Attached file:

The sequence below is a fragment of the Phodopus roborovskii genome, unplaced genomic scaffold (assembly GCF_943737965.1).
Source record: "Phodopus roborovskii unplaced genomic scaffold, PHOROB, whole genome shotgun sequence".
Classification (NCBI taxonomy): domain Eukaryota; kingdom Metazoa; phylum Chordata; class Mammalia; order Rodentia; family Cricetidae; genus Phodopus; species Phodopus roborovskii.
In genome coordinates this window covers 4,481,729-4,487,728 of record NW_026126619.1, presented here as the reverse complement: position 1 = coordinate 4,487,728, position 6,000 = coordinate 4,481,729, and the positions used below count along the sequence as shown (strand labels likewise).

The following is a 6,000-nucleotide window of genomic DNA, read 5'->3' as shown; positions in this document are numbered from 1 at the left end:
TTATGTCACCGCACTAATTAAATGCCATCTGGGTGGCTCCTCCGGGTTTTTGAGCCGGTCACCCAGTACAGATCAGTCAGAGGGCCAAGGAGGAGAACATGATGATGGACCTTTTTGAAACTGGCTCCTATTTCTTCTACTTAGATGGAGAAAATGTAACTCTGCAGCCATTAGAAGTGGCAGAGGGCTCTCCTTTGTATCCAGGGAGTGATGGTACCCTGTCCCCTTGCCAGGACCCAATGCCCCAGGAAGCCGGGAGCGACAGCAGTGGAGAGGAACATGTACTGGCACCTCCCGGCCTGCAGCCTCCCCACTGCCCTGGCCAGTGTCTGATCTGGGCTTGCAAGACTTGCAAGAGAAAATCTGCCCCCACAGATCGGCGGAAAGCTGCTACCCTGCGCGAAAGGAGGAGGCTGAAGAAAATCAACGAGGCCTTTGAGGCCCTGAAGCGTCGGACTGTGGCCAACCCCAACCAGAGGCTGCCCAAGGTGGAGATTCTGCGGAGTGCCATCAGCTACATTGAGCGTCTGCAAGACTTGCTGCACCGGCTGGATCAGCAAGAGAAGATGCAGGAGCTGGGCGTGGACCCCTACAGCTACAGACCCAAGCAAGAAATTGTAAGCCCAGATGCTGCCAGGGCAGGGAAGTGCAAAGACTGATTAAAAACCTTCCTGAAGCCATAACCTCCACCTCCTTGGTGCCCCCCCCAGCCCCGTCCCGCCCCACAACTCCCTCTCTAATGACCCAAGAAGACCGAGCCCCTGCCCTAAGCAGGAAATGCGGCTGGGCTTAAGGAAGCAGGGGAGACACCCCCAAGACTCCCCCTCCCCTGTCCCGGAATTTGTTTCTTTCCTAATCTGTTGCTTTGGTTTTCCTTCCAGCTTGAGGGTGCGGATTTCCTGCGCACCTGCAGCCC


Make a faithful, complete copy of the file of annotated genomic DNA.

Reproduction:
The sequence below is a fragment of the Phodopus roborovskii genome, unplaced genomic scaffold (assembly GCF_943737965.1).
Source record: "Phodopus roborovskii unplaced genomic scaffold, PHOROB, whole genome shotgun sequence".
Classification (NCBI taxonomy): domain Eukaryota; kingdom Metazoa; phylum Chordata; class Mammalia; order Rodentia; family Cricetidae; genus Phodopus; species Phodopus roborovskii.
In genome coordinates this window covers 4,481,729-4,487,728 of record NW_026126619.1, presented here as the reverse complement: position 1 = coordinate 4,487,728, position 6,000 = coordinate 4,481,729, and the positions used below count along the sequence as shown (strand labels likewise).

The following is a 6,000-nucleotide window of genomic DNA, read 5'->3' as shown; positions in this document are numbered from 1 at the left end:
TTATGTCACCGCACTAATTAAATGCCATCTGGGTGGCTCCTCCGGGTTTTTGAGCCGGTCACCCAGTACAGATCAGTCAGAGGGCCAAGGAGGAGAACATGATGATGGACCTTTTTGAAACTGGCTCCTATTTCTTCTACTTAGATGGAGAAAATGTAACTCTGCAGCCATTAGAAGTGGCAGAGGGCTCTCCTTTGTATCCAGGGAGTGATGGTACCCTGTCCCCTTGCCAGGACCCAATGCCCCAGGAAGCCGGGAGCGACAGCAGTGGAGAGGAACATGTACTGGCACCTCCCGGCCTGCAGCCTCCCCACTGCCCTGGCCAGTGTCTGATCTGGGCTTGCAAGACTTGCAAGAGAAAATCTGCCCCCACAGATCGGCGGAAAGCTGCTACCCTGCGCGAAAGGAGGAGGCTGAAGAAAATCAACGAGGCCTTTGAGGCCCTGAAGCGTCGGACTGTGGCCAACCCCAACCAGAGGCTGCCCAAGGTGGAGATTCTGCGGAGTGCCATCAGCTACATTGAGCGTCTGCAAGACTTGCTGCACCGGCTGGATCAGCAAGAGAAGATGCAGGAGCTGGGCGTGGACCCCTACAGCTACAGACCCAAGCAAGAAATTGTAAGCCCAGATGCTGCCAGGGCAGGGAAGTGCAAAGACTGATTAAAAACCTTCCTGAAGCCATAACCTCCACCTCCTTGGTGCCCCCCCCAGCCCCGTCCCGCCCCACAACTCCCTCTCTAATGACCCAAGAAGACCGAGCCCCTGCCCTAAGCAGGAAATGCGGCTGGGCTTAAGGAAGCAGGGGAGACACCCCCAAGACTCCCCCTCCCCTGTCCCGGAATTTGTTTCTTTCCTAATCTGTTGCTTTGGTTTTCCTTCCAGCTTGAGGGTGCGGATTTCCTGCGCACCTGCAGCCC